The Importance of Humility

So the other day I was listening to a podcast which gave me one of those “oh that is what that means” moments.  A few weeks ago, a member of the UK Parliament evidently accused “feminist zealots” of wanting to “have their cake and eat it too”.  In response, a number of feminists posted pictures of themselves eating cake on Twitter.  Commenting on this episode, an atheist and skeptic that I follow on YouTube made a video where he pointed out, in a somewhat indelicate manner, that this saying could be more correctly formulated “Eating your cake and possessing it afterwards”. This incident made me feel extremely stupid and reminded me of a famous quote.

Better to remain silent and be thought a fool than to speak out and remove all doubt.  -Abraham Lincoln

Now don’t get me wrong.  I always understood that “have their cake and eat it too” was meant to describe a mutually exclusive possibility because this was clear from the various contexts in which it was used.  But I always thought that it was a bit of a dumb saying.  “Surely one must have a cake in order to eat it?  Unless, of course, one is talking about a stolen cake?  But I don’t understand how that changes anything?  Just a dumb saying I guess.”  It is only an accident that my confusion on this topic was not previously a matter of public record.

As I have considered this issue it has made me want to reiterate a basic truth that I think is extremely important.  The temptation that I have had as an educated Christian is to  try to have an answer for every possible atheist objection.  This temptation comes from a basic pride that must be recognized and repudiated.  “I don’t know” is a perfectly valid answer to an atheist objection.  After all, how could I, as a finite human being, possibly be expected to explain all the actions of an omniscient and omnipotent being?  As I hope I have made clear in other posts, the purpose of this blog is to share my best answers to certain questions in the hope that I can aid other people on the journey of intellectual exploration and growth that is the Christian life.  I do not have all the answers and the existence of an infinite and all-knowing God whose actions a finite being can fully comprehend and explain is as self-contradictory as “eating your cake and possessing it afterwards”.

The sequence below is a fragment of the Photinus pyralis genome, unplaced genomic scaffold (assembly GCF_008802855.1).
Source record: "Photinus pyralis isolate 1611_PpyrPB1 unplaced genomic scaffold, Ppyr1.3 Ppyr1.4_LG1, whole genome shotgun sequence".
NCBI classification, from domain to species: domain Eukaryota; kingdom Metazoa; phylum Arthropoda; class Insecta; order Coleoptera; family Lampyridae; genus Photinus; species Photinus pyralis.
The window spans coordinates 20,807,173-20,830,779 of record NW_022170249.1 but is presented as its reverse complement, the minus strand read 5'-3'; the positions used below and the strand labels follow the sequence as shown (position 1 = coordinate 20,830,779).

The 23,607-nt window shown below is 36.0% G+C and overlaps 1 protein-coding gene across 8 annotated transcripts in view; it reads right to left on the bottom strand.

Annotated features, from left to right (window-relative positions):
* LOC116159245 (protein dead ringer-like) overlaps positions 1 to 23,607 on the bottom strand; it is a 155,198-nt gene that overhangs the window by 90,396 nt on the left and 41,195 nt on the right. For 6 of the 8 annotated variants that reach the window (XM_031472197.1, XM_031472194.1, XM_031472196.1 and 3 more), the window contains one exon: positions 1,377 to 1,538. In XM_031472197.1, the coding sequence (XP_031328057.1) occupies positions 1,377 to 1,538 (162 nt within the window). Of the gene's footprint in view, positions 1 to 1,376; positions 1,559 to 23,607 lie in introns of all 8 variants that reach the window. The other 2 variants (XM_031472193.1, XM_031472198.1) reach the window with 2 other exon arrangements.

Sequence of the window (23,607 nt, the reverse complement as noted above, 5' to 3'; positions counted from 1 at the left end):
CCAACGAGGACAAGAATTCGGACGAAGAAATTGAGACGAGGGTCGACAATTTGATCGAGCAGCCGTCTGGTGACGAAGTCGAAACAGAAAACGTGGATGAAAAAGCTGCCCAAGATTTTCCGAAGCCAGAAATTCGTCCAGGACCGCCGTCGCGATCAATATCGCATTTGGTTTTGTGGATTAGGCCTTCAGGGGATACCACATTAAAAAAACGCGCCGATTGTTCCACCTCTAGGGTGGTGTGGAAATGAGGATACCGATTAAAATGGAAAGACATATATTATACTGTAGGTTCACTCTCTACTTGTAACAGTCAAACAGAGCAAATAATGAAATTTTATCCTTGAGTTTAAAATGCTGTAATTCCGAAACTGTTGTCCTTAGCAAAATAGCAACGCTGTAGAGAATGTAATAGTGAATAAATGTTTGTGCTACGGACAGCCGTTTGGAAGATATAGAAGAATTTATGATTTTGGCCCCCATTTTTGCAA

About Robert V

Former atheist currently living in Toronto.
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